Ships hit by U-boats

El Capitan

Panamanian Steam merchant

US Naval Historical Center Photograph #NH 70476

NameEl Capitan
Type:Steam merchant
Tonnage5,255 tons
Completed1917 - Newport News Shipbuilding & Dry Dock Co, Newport News VA 
OwnerUS Lines Inc, New York 
Date of attack10 Jul 1942Nationality:      Panamanian
FateSunk by U-251 (Heinrich Timm)
Position69° 23'N, 40° 50'E - Grid AC 9554
Complement67 (0 dead and 67 survivors).
ConvoyPQ-17 (dispersed)
RouteNew York - Reykjavik - Archangel 
CargoMachinery, food, leather, ammunition and a deck cargo of tanks 
History Completed in September 1917 as El Capitan for Southern Pacific Co Inc, New York. On 21 March 1918 acquired by the US Navy as cargo transport USS El Capitan (ID # 1407) for the Naval Overseas Transportation Service, making four transatlantic voyages between 29 March and 23 November 1918. On her second voyage, one day out of Philadelphia, she sighted a U-boat abeam and forced it to dive with her guns before it could attack. Decommissioned and returned to her owners on 1 February 1919.

Purchased by the US Government on 26 June 1941 and turned over to US Lines under a GAA agreement at New York. Changed registry to Panama on 1 October 1941.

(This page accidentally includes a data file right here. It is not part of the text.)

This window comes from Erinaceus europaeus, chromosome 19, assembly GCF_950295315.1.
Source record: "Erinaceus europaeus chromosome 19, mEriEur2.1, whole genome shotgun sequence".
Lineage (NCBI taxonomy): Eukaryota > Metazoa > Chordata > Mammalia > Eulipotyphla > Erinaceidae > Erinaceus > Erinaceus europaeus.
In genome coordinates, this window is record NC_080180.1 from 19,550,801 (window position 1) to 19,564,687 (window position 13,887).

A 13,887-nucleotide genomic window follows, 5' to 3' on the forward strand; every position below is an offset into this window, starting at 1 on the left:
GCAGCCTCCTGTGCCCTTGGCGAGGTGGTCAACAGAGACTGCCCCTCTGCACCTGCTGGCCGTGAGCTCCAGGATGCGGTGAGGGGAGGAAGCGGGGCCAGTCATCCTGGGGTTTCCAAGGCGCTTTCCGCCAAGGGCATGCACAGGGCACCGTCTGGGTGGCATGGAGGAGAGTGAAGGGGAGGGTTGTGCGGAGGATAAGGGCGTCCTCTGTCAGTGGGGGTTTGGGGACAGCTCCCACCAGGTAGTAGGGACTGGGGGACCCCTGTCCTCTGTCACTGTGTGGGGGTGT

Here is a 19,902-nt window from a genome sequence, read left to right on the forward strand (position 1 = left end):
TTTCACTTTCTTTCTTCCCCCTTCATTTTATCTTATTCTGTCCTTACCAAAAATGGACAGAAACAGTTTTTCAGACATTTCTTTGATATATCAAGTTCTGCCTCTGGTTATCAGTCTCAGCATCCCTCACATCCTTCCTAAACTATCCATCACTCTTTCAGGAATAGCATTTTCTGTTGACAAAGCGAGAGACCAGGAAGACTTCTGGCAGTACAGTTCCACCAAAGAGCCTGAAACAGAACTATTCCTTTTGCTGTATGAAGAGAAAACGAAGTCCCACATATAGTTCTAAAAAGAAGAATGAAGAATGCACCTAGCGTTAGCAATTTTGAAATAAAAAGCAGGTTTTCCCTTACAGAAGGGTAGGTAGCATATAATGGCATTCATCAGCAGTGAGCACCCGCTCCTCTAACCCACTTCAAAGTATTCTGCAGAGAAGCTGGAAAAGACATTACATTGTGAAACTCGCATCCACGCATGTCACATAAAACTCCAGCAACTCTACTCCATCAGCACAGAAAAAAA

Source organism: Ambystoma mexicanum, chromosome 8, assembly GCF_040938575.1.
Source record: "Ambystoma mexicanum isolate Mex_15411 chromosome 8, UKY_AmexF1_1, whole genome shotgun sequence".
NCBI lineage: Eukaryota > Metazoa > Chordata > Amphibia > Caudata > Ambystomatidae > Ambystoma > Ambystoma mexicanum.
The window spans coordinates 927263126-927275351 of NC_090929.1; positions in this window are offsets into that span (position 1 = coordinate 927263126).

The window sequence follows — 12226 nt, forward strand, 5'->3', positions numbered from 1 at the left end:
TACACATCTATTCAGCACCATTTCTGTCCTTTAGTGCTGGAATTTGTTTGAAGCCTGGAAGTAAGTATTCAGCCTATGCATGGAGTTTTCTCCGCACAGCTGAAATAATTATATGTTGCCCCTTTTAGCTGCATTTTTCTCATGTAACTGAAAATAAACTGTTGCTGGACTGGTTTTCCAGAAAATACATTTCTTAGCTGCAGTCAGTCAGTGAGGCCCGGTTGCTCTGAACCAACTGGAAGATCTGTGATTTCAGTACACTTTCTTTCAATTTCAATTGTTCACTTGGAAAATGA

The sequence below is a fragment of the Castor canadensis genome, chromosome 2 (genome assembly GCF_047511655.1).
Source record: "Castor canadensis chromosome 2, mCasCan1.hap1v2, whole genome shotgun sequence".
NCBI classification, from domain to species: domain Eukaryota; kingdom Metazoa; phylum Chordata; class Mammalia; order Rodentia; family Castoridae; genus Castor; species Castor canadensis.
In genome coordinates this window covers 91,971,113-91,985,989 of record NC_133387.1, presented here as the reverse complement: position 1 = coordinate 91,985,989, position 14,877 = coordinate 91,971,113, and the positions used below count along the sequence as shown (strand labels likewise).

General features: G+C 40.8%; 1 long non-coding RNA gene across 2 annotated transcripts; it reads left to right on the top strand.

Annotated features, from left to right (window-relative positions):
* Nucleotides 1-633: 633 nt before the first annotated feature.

Notes on event

The El Capitan (Master John E. Therik) had been in convoy PQ-17 that was dispersed on Admiralty orders in the Barents Sea on 4 July 1942. On 8 July, she picked up 19 survivors from the John Witherspoon which had been sunk by U-255 (Reche) two days earlier. She reached Novaya Zemlya where she joined five other merchants and eight escort vessels from convoy in the Matochkin Strait. Commodore Dowding assembled a small convoy out of them and then proceeded to Murmansk and Archangel.

On 9 July the small convoy was attacked by several German Junkers Ju 88 aircraft of II. and III./KG 30 about 65 miles northeast of Iokanka. A Ju 88 from II./KG 30 dropped three bombs which detonated close to the El Capitan in 70°10N/41°40W. The concussion caused the after peak compartment to break open, the bulkhead at #4 hold was ruptured and the starboard side of the engine room was demolished. Holds #4 and #5 began to take water and the ship settled by the stern. Soon it became clear that the ship was in sinking condition and all 37 crew members, 11 armed guards and the 19 passengers safely abandoned ship. They were all picked up by HMS Lord Austin (FY 220) (T/Lt E.L. Wathen, RNR) and taken to Archangel. They were later taken to Glasgow and repatriated on the steam passenger ship Queen Mary, arriving in Boston on 15 October.

The armed trawler tried to scuttle the wreck with gunfire after rescuing the crew but apparently she stayed afloat and was sunk by U-251 with a coup de grâce at 00.45 hours on 10 July.

On boardWe have details of 7 people who were on board

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